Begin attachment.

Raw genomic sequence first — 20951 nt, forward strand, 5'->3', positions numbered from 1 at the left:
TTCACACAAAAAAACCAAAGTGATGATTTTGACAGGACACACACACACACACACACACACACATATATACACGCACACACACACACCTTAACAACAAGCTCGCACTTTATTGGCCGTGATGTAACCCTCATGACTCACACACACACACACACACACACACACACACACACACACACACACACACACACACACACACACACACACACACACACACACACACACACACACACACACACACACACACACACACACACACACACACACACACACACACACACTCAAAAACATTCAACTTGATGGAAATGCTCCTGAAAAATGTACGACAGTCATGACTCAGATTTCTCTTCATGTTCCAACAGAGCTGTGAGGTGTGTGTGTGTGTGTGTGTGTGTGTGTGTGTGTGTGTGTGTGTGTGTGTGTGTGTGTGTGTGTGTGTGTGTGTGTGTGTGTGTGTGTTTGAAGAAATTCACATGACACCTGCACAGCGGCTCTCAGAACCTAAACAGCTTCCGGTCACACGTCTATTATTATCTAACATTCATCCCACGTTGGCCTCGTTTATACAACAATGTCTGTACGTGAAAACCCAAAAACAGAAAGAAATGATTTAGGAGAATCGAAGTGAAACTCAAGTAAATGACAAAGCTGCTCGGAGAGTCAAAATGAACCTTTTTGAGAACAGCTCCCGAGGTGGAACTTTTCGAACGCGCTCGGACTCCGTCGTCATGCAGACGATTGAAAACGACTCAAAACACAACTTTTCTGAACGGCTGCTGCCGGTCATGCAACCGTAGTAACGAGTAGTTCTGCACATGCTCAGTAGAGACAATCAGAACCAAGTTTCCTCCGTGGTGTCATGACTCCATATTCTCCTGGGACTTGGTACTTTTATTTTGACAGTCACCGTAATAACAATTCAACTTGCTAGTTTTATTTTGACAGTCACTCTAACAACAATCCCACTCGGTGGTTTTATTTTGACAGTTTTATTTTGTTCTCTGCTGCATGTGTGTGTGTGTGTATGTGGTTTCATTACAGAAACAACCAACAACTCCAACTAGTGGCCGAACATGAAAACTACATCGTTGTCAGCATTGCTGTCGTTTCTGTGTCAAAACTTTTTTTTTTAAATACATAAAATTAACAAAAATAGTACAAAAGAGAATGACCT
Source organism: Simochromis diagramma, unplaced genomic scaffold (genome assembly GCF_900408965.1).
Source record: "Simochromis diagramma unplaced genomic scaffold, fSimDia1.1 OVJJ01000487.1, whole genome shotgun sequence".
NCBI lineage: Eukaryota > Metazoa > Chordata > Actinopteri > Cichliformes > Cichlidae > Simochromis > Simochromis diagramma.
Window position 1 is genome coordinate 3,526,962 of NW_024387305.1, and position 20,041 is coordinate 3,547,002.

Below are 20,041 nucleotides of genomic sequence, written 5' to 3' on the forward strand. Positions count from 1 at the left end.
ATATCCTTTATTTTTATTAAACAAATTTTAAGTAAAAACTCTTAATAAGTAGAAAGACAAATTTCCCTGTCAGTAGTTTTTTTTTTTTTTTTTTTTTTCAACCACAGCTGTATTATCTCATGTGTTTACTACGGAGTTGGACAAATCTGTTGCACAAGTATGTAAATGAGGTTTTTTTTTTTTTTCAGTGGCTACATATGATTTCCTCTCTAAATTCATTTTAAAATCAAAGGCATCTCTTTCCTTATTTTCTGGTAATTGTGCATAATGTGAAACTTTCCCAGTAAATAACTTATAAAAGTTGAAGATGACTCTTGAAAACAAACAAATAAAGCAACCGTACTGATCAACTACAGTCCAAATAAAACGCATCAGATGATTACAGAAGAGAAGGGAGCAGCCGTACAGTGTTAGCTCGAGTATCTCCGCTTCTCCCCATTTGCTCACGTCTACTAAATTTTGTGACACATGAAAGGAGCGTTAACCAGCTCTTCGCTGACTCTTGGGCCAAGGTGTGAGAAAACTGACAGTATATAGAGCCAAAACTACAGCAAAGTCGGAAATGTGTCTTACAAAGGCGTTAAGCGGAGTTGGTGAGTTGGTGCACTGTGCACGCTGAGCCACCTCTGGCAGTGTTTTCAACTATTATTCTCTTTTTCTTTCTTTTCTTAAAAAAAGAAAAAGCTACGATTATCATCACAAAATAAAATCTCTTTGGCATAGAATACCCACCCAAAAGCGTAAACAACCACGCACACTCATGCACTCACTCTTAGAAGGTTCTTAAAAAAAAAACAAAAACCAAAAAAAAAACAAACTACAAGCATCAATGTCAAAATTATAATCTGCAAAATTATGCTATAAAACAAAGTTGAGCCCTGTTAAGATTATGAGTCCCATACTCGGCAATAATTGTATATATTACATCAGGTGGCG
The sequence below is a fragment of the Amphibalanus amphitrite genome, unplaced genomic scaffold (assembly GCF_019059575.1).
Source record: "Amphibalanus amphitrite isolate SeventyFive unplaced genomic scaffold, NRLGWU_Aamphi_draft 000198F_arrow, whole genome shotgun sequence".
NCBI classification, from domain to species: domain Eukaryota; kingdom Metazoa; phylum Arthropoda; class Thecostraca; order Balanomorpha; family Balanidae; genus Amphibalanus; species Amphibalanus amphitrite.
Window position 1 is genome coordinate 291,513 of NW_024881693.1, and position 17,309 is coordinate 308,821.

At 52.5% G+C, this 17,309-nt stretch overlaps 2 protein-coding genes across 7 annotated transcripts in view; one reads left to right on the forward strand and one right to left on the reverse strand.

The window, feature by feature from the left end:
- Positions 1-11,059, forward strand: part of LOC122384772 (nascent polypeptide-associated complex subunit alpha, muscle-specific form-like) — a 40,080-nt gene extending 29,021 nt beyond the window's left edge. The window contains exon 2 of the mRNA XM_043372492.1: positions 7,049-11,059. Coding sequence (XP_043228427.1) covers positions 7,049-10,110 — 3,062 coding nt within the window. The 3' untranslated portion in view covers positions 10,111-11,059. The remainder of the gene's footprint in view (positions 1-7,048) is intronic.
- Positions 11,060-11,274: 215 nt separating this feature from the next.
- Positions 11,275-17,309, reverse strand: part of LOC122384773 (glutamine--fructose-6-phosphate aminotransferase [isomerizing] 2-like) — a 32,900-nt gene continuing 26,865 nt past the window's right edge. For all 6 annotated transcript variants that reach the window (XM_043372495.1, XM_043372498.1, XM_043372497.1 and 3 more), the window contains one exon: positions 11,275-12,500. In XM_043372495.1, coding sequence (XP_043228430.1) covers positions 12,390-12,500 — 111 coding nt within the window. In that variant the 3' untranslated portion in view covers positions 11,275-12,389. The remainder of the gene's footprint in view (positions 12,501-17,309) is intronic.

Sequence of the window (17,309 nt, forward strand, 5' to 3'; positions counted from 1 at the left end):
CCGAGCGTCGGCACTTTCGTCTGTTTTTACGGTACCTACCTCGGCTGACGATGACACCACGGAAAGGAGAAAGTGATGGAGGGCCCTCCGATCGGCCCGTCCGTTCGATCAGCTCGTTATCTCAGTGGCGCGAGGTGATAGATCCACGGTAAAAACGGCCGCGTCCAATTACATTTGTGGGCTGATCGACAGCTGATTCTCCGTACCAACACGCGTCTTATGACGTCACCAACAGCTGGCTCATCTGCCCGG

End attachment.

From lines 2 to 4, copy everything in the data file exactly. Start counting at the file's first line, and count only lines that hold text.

TTCACACAAAAAAACCAAAGTGATGATTTTGACAGGACACACACACACACACACACACACACATATATACACGCACACACACACACCTTAACAACAAGCTCGCACTTTATTGGCCGTGATGTAACCCTCATGACTCACACACACACACACACACACACACACACACACACACACACACACACACACACACACACACACACACACACACACACACACACACACACACACACACACACACACACACACACACACACACACACACACACACACACACACACTCAAAAACATTCAACTTGATGGAAATGCTCCTGAAAAATGTACGACAGTCATGACTCAGATTTCTCTTCATGTTCCAACAGAGCTGTGAGGTGTGTGTGTGTGTGTGTGTGTGTGTGTGTGTGTGTGTGTGTGTGTGTGTGTGTGTGTGTGTGTGTGTGTGTGTGTGTGTGTGTGTGTTTGAAGAAATTCACATGACACCTGCACAGCGGCTCTCAGAACCTAAACAGCTTCCGGTCACACGTCTATTATTATCTAACATTCATCCCACGTTGGCCTCGTTTATACAACAATGTCTGTACGTGAAAACCCAAAAACAGAAAGAAATGATTTAGGAGAATCGAAGTGAAACTCAAGTAAATGACAAAGCTGCTCGGAGAGTCAAAATGAACCTTTTTGAGAACAGCTCCCGAGGTGGAACTTTTCGAACGCGCTCGGACTCCGTCGTCATGCAGACGATTGAAAACGACTCAAAACACAACTTTTCTGAACGGCTGCTGCCGGTCATGCAACCGTAGTAACGAGTAGTTCTGCACATGCTCAGTAGAGACAATCAGAACCAAGTTTCCTCCGTGGTGTCATGACTCCATATTCTCCTGGGACTTGGTACTTTTATTTTGACAGTCACCGTAATAACAATTCAACTTGCTAGTTTTATTTTGACAGTCACTCTAACAACAATCCCACTCGGTGGTTTTATTTTGACAGTTTTATTTTGTTCTCTGCTGCATGTGTGTGTGTGTGTATGTGGTTTCATTACAGAAACAACCAACAACTCCAACTAGTGGCCGAACATGAAAACTACATCGTTGTCAGCATTGCTGTCGTTTCTGTGTCAAAACTTTTTTTTTTAAATACATAAAATTAACAAAAATAGTACAAAAGAGAATGACCT
Source organism: Simochromis diagramma, unplaced genomic scaffold (genome assembly GCF_900408965.1).
Source record: "Simochromis diagramma unplaced genomic scaffold, fSimDia1.1 OVJJ01000487.1, whole genome shotgun sequence".